Nociceptive ectopic impulses to the CNS on a constant basis. This continuous bombardment of peripheral nociceptive input causes changes in receptive nociceptors (central sensitization); they are primed, interpret pain from minor stimuli (including nonpainful stimuli [allodynia]) as significant pain, and interpret that pain as coming from a larger area than it actually does. If the peripheral nociceptive input is blocked, these alterations can be reversed, at least temporarily.
Central neuropathic pain syndromes (pain caused by malfunction of somatosensory pathways in the CNS) can originate from any CNS lesion, but they are most typically linked with a stroke, spinal cord injury, or a multiple sclerosis demyelinating plaque.
The pain must occur in the clinically affected area of the CNS lesion to be considered central neuropathic pain; however, it does not have to involve the entire affected area. Only when the spinothalamic tract (pinprick, temperature sensation) malfunctions does central neuropathic pain occur.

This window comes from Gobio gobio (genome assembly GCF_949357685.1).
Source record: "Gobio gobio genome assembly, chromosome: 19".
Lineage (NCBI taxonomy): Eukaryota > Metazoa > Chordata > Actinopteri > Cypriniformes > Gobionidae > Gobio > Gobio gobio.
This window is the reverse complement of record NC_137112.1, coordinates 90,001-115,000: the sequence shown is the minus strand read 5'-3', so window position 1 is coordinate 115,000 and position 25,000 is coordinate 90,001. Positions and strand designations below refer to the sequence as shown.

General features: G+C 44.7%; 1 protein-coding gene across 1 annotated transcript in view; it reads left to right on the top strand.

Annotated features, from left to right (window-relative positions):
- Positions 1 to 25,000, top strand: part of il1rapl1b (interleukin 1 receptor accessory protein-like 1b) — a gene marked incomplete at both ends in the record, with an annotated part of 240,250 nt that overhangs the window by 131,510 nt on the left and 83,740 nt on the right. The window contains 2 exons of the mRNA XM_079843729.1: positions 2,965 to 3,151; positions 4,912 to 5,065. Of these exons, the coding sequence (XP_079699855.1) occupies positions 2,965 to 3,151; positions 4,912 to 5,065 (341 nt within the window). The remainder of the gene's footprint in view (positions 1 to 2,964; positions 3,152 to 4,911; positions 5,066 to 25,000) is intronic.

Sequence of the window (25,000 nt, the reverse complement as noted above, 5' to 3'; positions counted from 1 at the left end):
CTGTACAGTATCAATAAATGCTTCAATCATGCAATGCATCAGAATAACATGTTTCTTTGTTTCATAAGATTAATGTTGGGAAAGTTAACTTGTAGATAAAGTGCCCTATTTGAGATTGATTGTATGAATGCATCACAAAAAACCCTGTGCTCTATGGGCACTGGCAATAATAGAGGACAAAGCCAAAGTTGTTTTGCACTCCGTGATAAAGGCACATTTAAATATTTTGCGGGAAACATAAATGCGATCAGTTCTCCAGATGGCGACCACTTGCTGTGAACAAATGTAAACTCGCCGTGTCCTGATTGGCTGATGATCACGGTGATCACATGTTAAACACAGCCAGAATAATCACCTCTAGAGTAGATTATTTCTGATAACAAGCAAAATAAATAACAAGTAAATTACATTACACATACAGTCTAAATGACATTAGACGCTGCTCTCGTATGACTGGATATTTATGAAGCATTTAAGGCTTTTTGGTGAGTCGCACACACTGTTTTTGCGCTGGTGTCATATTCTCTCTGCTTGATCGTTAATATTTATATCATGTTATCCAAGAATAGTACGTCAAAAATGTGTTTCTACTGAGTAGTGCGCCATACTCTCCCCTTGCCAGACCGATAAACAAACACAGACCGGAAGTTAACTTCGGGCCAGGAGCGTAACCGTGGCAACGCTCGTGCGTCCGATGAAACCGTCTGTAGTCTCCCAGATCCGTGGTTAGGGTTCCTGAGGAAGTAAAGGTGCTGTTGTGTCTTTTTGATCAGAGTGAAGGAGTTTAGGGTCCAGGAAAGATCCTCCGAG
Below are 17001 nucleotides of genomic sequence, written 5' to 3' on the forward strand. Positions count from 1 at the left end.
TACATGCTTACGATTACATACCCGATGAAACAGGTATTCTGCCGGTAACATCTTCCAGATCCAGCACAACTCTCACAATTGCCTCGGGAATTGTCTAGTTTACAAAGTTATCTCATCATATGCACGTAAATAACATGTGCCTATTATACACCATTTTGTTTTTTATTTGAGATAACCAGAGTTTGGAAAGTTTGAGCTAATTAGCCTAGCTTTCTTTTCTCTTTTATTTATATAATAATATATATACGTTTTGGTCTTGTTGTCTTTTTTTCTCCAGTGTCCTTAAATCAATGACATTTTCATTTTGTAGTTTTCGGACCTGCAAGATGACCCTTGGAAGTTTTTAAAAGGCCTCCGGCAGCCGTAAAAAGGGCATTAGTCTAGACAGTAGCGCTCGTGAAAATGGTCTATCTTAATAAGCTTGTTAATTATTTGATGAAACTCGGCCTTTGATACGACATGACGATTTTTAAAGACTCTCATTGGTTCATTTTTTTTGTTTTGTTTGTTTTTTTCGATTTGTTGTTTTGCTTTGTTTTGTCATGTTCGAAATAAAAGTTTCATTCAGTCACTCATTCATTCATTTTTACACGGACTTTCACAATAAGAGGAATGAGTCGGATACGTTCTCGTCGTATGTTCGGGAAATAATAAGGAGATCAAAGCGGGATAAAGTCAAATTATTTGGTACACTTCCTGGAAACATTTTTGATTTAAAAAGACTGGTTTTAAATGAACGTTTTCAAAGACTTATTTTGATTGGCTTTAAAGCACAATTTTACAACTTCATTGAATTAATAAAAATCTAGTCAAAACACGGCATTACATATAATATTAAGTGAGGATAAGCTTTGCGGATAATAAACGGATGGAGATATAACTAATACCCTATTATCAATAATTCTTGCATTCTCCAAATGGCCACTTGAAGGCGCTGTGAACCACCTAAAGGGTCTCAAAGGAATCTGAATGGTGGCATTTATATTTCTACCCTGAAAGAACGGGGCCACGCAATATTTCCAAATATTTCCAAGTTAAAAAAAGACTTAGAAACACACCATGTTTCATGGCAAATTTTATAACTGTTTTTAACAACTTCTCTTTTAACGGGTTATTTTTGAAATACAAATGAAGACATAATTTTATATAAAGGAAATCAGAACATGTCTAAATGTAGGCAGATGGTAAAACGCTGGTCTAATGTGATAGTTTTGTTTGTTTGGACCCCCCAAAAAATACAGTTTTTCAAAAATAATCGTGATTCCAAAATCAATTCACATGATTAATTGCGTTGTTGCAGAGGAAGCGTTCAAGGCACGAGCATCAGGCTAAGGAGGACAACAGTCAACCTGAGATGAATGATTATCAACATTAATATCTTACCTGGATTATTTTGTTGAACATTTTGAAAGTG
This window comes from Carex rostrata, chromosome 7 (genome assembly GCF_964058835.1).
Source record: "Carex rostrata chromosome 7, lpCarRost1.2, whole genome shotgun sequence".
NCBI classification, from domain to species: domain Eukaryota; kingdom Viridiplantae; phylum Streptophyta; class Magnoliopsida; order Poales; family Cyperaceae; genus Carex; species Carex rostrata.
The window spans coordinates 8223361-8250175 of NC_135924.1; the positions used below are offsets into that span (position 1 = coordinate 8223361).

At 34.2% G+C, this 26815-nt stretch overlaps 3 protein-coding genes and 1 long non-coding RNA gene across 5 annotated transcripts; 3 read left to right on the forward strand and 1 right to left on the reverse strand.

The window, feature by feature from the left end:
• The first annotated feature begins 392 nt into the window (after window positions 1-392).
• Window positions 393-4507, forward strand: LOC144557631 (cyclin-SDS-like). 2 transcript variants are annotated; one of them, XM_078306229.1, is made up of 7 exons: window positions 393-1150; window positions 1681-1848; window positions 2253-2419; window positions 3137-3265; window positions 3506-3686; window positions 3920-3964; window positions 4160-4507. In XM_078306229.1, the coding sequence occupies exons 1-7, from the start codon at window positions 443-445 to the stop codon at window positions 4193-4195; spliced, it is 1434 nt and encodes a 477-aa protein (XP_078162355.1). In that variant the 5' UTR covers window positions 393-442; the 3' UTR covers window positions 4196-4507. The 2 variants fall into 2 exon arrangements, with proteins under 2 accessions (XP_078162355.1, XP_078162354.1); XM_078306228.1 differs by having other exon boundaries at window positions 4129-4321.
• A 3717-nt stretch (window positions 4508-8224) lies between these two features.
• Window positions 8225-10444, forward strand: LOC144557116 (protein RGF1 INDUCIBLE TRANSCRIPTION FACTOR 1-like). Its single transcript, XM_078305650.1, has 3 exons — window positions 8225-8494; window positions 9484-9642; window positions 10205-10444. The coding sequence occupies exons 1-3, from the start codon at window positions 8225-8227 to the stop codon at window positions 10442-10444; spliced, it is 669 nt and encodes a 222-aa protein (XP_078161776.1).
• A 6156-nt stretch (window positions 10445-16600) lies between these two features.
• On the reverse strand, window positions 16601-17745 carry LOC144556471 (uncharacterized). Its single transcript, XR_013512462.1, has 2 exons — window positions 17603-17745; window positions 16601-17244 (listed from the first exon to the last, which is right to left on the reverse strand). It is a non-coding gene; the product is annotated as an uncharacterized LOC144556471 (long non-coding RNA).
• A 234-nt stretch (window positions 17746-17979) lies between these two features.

If pinprick and temperature sensations in the location of pain presumed to be central neuropathic pain are normal, another source of pain should be considered. Musculoskeletal discomfort is the most common source of pain in neurologically disabled patients (eg. shoulder pain related to arm paresis after a stroke or an upper extremity overuse syndrome in wheelchair-bound patients with a spinal cord injury).
Deafferentation pain is caused by a disruption in peripheral or central afferent neural activity. Here are several examples: